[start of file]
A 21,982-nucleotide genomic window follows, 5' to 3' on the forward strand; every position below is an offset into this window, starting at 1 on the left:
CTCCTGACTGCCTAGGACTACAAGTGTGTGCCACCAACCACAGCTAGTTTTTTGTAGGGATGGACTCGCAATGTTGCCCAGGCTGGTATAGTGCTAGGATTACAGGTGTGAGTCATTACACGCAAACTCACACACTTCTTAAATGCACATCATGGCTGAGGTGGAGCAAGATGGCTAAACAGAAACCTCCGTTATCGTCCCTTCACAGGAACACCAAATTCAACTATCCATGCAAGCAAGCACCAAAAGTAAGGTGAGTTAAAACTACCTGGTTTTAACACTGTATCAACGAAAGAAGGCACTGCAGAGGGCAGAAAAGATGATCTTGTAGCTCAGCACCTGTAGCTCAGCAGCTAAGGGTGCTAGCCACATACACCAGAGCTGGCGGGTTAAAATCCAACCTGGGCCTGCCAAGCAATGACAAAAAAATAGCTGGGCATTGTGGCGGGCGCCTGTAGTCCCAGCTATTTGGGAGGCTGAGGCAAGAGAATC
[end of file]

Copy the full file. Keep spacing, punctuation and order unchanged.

A 21,982-nucleotide genomic window follows, 5' to 3' on the forward strand; every position below is an offset into this window, starting at 1 on the left:
CTCCTGACTGCCTAGGACTACAAGTGTGTGCCACCAACCACAGCTAGTTTTTTGTAGGGATGGACTCGCAATGTTGCCCAGGCTGGTATAGTGCTAGGATTACAGGTGTGAGTCATTACACGCAAACTCACACACTTCTTAAATGCACATCATGGCTGAGGTGGAGCAAGATGGCTAAACAGAAACCTCCGTTATCGTCCCTTCACAGGAACACCAAATTCAACTATCCATGCAAGCAAGCACCAAAAGTAAGGTGAGTTAAAACTACCTGGTTTTAACACTGTATCAACGAAAGAAGGCACTGCAGAGGGCAGAAAAGATGATCTTGTAGCTCAGCACCTGTAGCTCAGCAGCTAAGGGTGCTAGCCACATACACCAGAGCTGGCGGGTTAAAATCCAACCTGGGCCTGCCAAGCAATGACAAAAAAATAGCTGGGCATTGTGGCGGGCGCCTGTAGTCCCAGCTATTTGGGAGGCTGAGGCAAGAGAATC